Financial Market Flash of March 4, 2021 -
What to make of the current debate on whether inflation is back (or not)?
Deputy Chief Executive Officer,
Chief Investment Officer
Inflation occupies a dark corner of savers’ collective unconscious, with several painful episodes in our recent memories as citizens and investors. Without going all the way back to 1920s Germany, the latest bout with inflation occurred in the late 1960s and early 1970s, driven by the double shock of a run-up in US federal debt to fund the war in Vietnam, followed by a spike in oil prices during the 1970s. These are indeed very painful memories for investors, and after hitting 1000 points in 1966, the Dow Jones did not surpass that mark again meaningfully until 1982, after radical economic and monetary measures had been taken, precisely to get out of the inflationary spiral!
With all that in mind, what are we to make of the current debates over the desired return of inflation?
Central banks are enlivening this debate by maintaining massive monetary creation policies and 2% inflation targets in the US and the euro zone, targets that are having a hard time being met. In the euro zone, for example, inflation has not exceeded 2% since 2011. Meanwhile, given the massive debt that both governments (and companies) have piled up over the past several years, and which is being aggravated seriously by the Covid-19 crisis, higher inflation would help reduce debt/GDP ratios more rapidly by providing an extra boost to nominal GDP.
So, inflation is once again a hot topic. At first glance, this seems to be at odds with an underlying feeling that Western economies have plunged into a sort of “Japanisation”, i.e., a prolonged period of deflation.
But there are, in fact, several factors now pointing to a resurgence in inflation:
- In the short term, a robust, vaccination-driven economic upturn is expected, and that is pushing commodity prices up. Meanwhile, the energy transition is squeezing some sectors and pushing up costs for manufacturers; demand for semiconductors is increasing more and more, due to advances in the Internet of things, and transport costs are also being driven up by lockdown- related disruption of the container market, and stimulus plans could very well exacerbate these bouts of overheating.
- In the long term, major countries’ recent monetary policies have inspired surprise and, even more so, fears. This massive monetary creation was born of the expansion in the balance sheets of all the world’s major central banks. This raises the basic issue of currencies’ valuation compared to real assets, an issue made even more pressing by the surge in cryptocurrencies, Bitcoin in particular. Meanwhile, latent “trade wars” and onshoring of production facilities are also likely to raise the price of goods in the medium/long term and, hence, boost inflation. We might add that governments, which, as a group are highly indebted, have every interest in seeing an increase in inflation, as that would create conditions more favourable to reducing debt/GDP ratios.
Central banks have created a form of inflation by driving up financial market prices (see chart) and real-estate prices in particular, which have benefited from the spectacular drop in interest rates
International equities and central bank balance sheets
To conclude with this issue of a possible comeback of inflation, as a long-term investor, we do feel that we are arriving “at the end of the road”: traditional 60/40 bond/equity portfolios, regardless of which asset class is overweighted, have performed remarkably over these past 40 years, with especially efficient Sharpe ratios (i.e., risk-adjusted returns). For, whenever economies slow down, with the inevitable negative repercussions on corporate earnings and, hence on equities, interest rates decline and push up bond prices. It happens that the past 40 years have coincided with a long period of disinflation and hence a natural decline in interest rates. But that was then, and this is now!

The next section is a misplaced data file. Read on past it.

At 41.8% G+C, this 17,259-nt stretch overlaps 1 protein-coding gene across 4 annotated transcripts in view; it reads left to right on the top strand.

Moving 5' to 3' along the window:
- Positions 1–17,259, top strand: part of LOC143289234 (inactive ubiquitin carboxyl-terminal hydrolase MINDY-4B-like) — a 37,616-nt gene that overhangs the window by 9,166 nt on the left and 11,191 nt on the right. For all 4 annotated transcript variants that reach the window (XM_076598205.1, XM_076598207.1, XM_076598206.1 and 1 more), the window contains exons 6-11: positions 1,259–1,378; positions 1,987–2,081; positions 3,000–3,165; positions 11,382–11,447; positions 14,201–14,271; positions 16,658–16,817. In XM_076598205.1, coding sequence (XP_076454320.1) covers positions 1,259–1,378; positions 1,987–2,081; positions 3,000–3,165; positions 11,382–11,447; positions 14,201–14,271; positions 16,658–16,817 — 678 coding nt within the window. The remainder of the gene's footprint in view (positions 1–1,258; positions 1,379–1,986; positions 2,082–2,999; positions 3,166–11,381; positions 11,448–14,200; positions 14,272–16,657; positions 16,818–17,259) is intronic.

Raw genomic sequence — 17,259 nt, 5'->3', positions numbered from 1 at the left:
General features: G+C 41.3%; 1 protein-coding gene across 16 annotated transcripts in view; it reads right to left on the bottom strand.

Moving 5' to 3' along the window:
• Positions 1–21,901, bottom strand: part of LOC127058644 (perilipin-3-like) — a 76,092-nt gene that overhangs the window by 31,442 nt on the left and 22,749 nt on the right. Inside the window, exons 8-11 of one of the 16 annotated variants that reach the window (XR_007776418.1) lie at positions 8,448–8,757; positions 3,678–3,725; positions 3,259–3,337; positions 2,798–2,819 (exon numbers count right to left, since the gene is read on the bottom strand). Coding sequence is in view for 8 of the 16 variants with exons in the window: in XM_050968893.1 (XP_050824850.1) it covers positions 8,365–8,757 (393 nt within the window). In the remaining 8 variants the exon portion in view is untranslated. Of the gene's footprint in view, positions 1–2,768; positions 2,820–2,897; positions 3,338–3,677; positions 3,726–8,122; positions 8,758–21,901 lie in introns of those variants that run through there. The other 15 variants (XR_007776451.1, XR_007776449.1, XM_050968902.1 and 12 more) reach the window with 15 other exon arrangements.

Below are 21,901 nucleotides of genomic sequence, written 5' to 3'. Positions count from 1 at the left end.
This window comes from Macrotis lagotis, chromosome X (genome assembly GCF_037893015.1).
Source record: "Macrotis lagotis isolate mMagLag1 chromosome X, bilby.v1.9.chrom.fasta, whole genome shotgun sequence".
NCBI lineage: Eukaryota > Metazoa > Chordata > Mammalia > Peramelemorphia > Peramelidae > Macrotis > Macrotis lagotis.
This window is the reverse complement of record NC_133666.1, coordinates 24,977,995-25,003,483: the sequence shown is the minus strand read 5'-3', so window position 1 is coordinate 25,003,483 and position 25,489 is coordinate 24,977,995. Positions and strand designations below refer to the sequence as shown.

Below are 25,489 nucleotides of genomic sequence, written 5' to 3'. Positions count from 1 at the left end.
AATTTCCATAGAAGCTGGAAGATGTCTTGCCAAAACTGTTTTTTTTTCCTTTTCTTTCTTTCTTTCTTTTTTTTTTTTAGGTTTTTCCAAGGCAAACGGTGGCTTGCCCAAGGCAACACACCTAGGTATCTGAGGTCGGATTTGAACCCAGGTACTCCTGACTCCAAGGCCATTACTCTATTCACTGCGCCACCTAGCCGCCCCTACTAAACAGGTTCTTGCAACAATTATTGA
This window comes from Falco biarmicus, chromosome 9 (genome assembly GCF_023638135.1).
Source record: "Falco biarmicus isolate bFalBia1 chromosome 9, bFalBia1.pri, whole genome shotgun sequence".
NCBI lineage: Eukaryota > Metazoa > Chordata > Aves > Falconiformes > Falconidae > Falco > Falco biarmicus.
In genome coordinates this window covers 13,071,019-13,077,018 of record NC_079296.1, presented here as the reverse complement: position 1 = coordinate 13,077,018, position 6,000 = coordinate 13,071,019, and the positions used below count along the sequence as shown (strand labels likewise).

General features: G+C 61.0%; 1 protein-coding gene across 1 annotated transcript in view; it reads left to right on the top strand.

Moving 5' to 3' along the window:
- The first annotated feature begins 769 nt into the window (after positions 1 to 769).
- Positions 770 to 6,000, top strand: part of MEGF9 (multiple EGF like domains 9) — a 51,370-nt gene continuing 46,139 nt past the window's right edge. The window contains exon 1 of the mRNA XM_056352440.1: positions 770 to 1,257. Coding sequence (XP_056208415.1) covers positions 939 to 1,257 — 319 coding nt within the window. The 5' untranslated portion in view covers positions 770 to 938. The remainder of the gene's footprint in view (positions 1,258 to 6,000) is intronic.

It now seems that we will have to decide between 1/ low growth and low inflation; 2/ robust growth and a natural increase in interest rates; and 3/ stagflation. In such conditions, the current period of a robust economic recovery and the maintaining of interest rates at low levels looks like a short-term exception.
What is the reality as things now stand?
Many observers feel that current measures of inflation are not relevant, as we are already in an inflationary situation in some sectors, including real estate, construction, financial assets and others. This is true. But in the meantime, let’s look at the available“official” indicators that serve as benchmarks in the conduct of monetary policies.
The latest statistics indeed point to a significant upturn in inflation from its very low, Covid-19-caused levels. This might look like good news for central banks in approaching their 2% target (i.e., the Fed and the ECB). But, for the moment, and as inflation is often measured on a last-12-month basis, it is mainly an inevitable rebound from the unique situation of last year.
We are therefore now seeing a mere rebound in indicators, not yet the start of a spiral
World: total inflation (year-on-year)
The coming basis effects (1) will therefore accentuate this recovery. Inflation is accelerating because the economy is picking up. Oil prices have risen significantly over the past year, and the pandemic’s deflationary impact on the prices of certain services will fade quickly with the gradual restarting of consumer spending against a backdrop of of upward pressure on companies’ costs (e.g., higher freight costs, semiconductor shortages in certain sectors, higher commodity prices due to China’s appetite, prices driven up by trade tensions, for example in lumber prices). Meanwhile, it is quite possible (especially in the United States) that a scenario of rising wages, particularly in light of Joe Biden’s decision to raise the federal minimum wage, will ultimately show up in end prices.